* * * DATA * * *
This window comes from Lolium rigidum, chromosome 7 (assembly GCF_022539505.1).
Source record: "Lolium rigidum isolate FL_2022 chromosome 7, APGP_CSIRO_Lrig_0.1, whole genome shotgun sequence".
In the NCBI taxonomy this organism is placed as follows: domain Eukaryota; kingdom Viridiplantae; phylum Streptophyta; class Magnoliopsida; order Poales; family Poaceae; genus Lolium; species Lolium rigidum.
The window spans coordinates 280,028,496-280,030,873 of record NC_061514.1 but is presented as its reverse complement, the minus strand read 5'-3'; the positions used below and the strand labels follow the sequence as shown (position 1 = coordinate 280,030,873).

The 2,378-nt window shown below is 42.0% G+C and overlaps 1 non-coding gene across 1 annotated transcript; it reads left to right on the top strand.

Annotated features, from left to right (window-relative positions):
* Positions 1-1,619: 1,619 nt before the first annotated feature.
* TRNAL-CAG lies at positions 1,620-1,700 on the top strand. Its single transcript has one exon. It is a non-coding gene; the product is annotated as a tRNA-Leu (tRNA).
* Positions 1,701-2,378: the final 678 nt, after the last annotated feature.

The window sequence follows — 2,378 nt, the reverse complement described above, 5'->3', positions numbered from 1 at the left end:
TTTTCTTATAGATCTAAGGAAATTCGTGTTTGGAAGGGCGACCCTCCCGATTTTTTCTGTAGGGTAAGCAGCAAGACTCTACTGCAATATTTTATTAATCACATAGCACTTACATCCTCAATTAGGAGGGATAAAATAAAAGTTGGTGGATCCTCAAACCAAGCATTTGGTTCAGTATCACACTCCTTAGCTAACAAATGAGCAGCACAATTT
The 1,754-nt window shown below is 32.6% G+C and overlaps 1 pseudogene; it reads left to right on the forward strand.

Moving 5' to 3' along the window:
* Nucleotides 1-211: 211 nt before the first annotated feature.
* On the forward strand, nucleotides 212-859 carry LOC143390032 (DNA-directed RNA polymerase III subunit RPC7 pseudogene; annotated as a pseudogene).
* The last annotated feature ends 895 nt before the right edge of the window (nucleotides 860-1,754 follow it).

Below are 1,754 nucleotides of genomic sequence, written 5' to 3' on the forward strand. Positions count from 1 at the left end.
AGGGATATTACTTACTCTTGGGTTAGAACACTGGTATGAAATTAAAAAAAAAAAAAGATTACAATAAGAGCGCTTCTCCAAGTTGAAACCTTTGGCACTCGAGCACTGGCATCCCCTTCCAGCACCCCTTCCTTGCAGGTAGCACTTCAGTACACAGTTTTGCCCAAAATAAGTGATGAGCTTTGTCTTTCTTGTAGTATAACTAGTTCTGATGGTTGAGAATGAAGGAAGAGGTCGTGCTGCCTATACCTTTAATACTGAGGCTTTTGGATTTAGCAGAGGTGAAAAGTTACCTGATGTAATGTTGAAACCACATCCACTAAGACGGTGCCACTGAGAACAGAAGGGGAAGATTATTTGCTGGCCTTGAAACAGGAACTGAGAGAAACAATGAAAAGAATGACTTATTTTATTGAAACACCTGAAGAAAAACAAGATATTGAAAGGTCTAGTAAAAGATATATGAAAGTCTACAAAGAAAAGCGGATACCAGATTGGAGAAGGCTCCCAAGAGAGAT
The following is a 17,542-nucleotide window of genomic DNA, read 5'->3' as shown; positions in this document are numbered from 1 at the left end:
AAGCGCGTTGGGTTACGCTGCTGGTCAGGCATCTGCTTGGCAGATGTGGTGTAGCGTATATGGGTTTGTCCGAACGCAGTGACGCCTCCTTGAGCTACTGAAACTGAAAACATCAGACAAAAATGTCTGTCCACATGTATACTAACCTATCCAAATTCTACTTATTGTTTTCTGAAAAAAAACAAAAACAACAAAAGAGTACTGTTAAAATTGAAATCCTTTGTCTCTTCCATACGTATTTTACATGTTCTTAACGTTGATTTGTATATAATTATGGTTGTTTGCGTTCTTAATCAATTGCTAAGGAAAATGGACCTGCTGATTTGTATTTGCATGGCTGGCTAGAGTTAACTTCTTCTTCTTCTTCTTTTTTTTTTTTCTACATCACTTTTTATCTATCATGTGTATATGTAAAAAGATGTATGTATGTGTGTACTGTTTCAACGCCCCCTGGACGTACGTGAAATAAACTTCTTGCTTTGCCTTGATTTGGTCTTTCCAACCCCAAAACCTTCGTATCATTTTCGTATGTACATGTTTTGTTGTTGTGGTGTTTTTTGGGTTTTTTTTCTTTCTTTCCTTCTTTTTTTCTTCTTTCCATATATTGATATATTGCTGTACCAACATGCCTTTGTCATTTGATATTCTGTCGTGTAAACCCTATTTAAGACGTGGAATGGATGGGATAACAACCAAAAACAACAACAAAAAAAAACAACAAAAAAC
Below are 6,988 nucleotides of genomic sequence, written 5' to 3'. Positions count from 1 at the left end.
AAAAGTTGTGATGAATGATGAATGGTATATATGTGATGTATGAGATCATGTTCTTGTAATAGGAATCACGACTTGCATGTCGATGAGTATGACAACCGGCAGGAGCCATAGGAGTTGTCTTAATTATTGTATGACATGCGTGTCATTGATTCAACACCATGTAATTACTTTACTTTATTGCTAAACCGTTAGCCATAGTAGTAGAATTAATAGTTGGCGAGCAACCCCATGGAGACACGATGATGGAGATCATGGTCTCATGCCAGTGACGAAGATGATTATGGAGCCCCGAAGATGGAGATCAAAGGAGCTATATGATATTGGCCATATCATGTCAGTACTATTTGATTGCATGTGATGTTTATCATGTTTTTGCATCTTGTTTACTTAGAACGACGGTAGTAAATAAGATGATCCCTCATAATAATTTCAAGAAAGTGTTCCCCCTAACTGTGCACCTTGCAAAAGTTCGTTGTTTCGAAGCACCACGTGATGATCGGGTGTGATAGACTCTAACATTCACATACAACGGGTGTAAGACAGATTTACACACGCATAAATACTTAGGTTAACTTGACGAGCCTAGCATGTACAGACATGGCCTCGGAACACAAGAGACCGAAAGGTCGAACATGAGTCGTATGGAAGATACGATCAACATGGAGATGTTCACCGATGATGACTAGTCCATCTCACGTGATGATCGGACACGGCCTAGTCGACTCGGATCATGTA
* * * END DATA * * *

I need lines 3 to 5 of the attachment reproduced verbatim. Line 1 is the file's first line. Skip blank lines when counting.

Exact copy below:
In the NCBI taxonomy this organism is placed as follows: domain Eukaryota; kingdom Viridiplantae; phylum Streptophyta; class Magnoliopsida; order Poales; family Poaceae; genus Lolium; species Lolium rigidum.
The window spans coordinates 280,028,496-280,030,873 of record NC_061514.1 but is presented as its reverse complement, the minus strand read 5'-3'; the positions used below and the strand labels follow the sequence as shown (position 1 = coordinate 280,030,873).

The 2,378-nt window shown below is 42.0% G+C and overlaps 1 non-coding gene across 1 annotated transcript; it reads left to right on the top strand.